In many ways, the example of the son who readily says “yes” but does not deliver on his actions represents those who treat the Gospel cynically, who use their faith and religion only as a matter of words to achieve cultural or political ends, but who fail to act with faith and be converted in response to God and His call to us. The son who honestly says “no” but ends up doing what the father asks represents those who recognize the impossibility of living the Gospel without grace but who incrementally grow in the Gospel by acting with trust in the call of the Lord by giving of themselves for the sake of others. By making his response to the invitation of the father only a matter of words, the son who says “yes” becomes full of himself and reduces his relationship with his father to one of utility. By responding to the father with action after an initial refusal, the son who initially says “no” does not give up in his struggles and is emptied of his selfishness and grows in the grace of a loving relationship with his father. The one son has lofty aspirations, but the other son makes a decisive commitment. As Pope Francis recently said, “Faith in God asks us to renew every day the choice of good over evil, the choice of the truth rather than lies, the choice of love for our neighbor over selfishness.”

In today’s second reading, Saint Paul reveals to us that Christ is both the example and the source of grace needed for us to be emptied of our selfishness and our “grasping at” playing God through self-sufficiency. Saint Paul writes, “Do nothing out of selfishness or out of vainglory; rather, humbly regard others as more important than yourselves, each looking out not for his own interests, but also for those of others. Have in you the same attitude that is also in Christ Jesus, Who, though He was in the form of God, did not regard equality with God something to be grasped. Rather, He emptied himself, taking the form of a slave, coming in human likeness; and found human in appearance, He humbled Himself, becoming obedient to the point of death, even death on a cross.” Jesus who is perfectly selfless because He is fully Divine and fully human, empties Himself not of selfishness but out of love for our salvation in obedience to the Father in Heaven.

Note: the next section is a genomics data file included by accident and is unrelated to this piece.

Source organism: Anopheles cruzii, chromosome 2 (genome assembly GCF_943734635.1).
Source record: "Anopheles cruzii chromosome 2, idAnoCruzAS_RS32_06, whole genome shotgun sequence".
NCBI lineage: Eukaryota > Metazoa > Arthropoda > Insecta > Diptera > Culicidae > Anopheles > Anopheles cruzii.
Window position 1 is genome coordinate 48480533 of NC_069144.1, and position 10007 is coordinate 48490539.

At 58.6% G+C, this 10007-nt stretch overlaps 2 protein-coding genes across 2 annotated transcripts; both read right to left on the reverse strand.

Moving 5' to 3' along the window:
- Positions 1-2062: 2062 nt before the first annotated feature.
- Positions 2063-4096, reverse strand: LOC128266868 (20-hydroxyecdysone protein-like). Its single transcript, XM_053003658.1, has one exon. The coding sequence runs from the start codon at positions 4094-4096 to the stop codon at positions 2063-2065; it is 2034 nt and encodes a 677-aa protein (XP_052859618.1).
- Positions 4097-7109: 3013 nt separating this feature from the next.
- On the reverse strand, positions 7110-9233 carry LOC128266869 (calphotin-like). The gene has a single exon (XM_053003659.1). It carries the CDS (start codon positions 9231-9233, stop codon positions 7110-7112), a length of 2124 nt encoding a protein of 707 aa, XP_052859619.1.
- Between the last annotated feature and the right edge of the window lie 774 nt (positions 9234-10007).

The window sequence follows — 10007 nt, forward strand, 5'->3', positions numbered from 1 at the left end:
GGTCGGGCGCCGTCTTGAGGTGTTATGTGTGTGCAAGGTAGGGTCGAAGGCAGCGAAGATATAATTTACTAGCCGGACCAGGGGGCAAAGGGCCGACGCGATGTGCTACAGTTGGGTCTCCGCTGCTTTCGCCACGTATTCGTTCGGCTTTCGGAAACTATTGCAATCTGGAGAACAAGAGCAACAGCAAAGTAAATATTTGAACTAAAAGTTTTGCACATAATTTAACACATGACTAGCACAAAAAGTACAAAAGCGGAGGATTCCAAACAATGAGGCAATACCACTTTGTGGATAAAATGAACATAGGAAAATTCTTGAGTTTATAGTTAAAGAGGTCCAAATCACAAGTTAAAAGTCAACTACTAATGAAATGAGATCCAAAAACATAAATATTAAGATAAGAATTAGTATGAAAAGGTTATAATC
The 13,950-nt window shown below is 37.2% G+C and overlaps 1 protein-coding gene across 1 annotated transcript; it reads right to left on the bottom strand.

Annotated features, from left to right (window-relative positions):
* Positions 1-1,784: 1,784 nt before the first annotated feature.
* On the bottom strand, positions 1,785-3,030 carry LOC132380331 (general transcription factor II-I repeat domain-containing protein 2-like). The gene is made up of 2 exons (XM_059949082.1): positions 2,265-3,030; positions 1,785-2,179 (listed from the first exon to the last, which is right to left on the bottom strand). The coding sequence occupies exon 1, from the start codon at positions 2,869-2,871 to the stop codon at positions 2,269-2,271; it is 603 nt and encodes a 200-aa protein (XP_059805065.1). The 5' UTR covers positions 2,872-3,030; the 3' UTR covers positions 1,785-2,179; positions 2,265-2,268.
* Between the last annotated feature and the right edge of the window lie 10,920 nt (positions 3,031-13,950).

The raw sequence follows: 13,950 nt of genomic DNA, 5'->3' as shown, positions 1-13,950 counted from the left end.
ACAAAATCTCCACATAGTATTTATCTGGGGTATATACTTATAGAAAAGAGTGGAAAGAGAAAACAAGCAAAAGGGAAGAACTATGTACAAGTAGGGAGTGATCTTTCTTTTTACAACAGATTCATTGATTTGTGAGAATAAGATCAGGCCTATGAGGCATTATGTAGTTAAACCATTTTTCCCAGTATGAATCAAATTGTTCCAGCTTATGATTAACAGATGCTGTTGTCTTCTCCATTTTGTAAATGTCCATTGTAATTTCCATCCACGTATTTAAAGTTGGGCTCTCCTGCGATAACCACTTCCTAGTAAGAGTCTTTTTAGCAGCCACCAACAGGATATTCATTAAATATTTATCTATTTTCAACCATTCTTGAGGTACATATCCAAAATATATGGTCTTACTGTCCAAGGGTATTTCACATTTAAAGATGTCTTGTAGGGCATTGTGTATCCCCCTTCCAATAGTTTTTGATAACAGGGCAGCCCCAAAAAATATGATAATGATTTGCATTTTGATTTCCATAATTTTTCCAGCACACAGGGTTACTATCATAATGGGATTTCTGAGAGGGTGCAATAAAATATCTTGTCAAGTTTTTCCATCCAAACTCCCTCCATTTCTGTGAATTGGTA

In following Him, with the grace of the Holy Spirit, we empty ourselves of selfishness and of our stubborn attempts to be God through mistreating God as only a means to our own ends and purposes and reducing our Catholic faith to simply a matter of words or show. To quote Saint Therese, “When one loves, one does not calculate. Everything is a grace, everything is the direct effect of our Father’s love — difficulties, contradictions, humiliations, all the soul’s miseries, her burdens, her needs — everything, because through them, she learns humility, realizes her weakness.”

Our responsibility as Catholics is presented to us as working in the vineyard in obedience to our heavenly Father. This requires that we be emptied of our selfishness through gratitude and love. It involves not talking but doing something with our lives in response to God: being patient, understanding, kind and compassionate, generous, and charitable, forgiving and seeking forgiveness. The Kingdom of God is built with concrete deeds and not just beautiful thoughts and empty words. Perhaps the reason why the first son in the parable hesitated in going to the vineyard was because he knew the work was hard and demanding. The work of the mission entrusted to the members of His Church is hard and demanding and, as we will be reminded through the secular media in the coming weeks, it always involves persecution. Are we willing to become part of Christ’s plan or are we only going to talk about treating Him as part of our plans?  Each of us is given the same choice by Christ to enter the vineyard or simply to talk about it.